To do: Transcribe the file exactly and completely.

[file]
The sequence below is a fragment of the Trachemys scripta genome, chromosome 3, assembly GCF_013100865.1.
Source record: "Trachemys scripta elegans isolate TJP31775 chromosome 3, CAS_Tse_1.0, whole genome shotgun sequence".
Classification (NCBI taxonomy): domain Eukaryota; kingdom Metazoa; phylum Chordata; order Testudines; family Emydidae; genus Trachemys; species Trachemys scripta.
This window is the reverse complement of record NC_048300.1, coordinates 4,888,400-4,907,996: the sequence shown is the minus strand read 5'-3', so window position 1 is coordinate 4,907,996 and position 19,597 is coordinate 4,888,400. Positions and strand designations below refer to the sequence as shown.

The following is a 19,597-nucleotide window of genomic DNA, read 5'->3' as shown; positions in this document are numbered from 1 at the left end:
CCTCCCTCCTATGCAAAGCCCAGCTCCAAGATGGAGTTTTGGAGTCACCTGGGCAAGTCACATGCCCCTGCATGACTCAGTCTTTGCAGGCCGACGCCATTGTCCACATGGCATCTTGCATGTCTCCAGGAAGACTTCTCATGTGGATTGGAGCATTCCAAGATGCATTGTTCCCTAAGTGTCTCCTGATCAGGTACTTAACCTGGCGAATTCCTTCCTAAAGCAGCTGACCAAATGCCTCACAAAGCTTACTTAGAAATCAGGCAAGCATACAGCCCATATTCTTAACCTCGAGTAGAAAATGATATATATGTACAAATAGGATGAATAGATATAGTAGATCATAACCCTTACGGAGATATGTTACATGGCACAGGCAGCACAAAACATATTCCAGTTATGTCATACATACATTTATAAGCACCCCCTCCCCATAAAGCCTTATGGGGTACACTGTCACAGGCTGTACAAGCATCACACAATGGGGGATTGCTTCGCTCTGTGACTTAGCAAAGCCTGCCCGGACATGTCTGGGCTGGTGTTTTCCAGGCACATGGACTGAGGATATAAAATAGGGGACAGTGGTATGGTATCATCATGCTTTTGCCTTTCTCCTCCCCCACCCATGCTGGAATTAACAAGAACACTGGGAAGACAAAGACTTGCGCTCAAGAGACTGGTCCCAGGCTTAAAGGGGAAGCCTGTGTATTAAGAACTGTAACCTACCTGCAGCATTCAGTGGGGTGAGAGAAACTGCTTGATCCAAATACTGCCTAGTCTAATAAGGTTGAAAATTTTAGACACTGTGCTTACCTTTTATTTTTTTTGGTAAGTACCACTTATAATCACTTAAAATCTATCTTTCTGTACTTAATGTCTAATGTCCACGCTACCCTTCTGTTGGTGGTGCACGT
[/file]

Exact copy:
The sequence below is a fragment of the Trachemys scripta genome, chromosome 3, assembly GCF_013100865.1.
Source record: "Trachemys scripta elegans isolate TJP31775 chromosome 3, CAS_Tse_1.0, whole genome shotgun sequence".
Classification (NCBI taxonomy): domain Eukaryota; kingdom Metazoa; phylum Chordata; order Testudines; family Emydidae; genus Trachemys; species Trachemys scripta.
This window is the reverse complement of record NC_048300.1, coordinates 4,888,400-4,907,996: the sequence shown is the minus strand read 5'-3', so window position 1 is coordinate 4,907,996 and position 19,597 is coordinate 4,888,400. Positions and strand designations below refer to the sequence as shown.

The following is a 19,597-nucleotide window of genomic DNA, read 5'->3' as shown; positions in this document are numbered from 1 at the left end:
CCTCCCTCCTATGCAAAGCCCAGCTCCAAGATGGAGTTTTGGAGTCACCTGGGCAAGTCACATGCCCCTGCATGACTCAGTCTTTGCAGGCCGACGCCATTGTCCACATGGCATCTTGCATGTCTCCAGGAAGACTTCTCATGTGGATTGGAGCATTCCAAGATGCATTGTTCCCTAAGTGTCTCCTGATCAGGTACTTAACCTGGCGAATTCCTTCCTAAAGCAGCTGACCAAATGCCTCACAAAGCTTACTTAGAAATCAGGCAAGCATACAGCCCATATTCTTAACCTCGAGTAGAAAATGATATATATGTACAAATAGGATGAATAGATATAGTAGATCATAACCCTTACGGAGATATGTTACATGGCACAGGCAGCACAAAACATATTCCAGTTATGTCATACATACATTTATAAGCACCCCCTCCCCATAAAGCCTTATGGGGTACACTGTCACAGGCTGTACAAGCATCACACAATGGGGGATTGCTTCGCTCTGTGACTTAGCAAAGCCTGCCCGGACATGTCTGGGCTGGTGTTTTCCAGGCACATGGACTGAGGATATAAAATAGGGGACAGTGGTATGGTATCATCATGCTTTTGCCTTTCTCCTCCCCCACCCATGCTGGAATTAACAAGAACACTGGGAAGACAAAGACTTGCGCTCAAGAGACTGGTCCCAGGCTTAAAGGGGAAGCCTGTGTATTAAGAACTGTAACCTACCTGCAGCATTCAGTGGGGTGAGAGAAACTGCTTGATCCAAATACTGCCTAGTCTAATAAGGTTGAAAATTTTAGACACTGTGCTTACCTTTTATTTTTTTTGGTAAGTACCACTTATAATCACTTAAAATCTATCTTTCTGTACTTAATGTCTAATGTCCACGCTACCCTTCTGTTGGTGGTGCACGT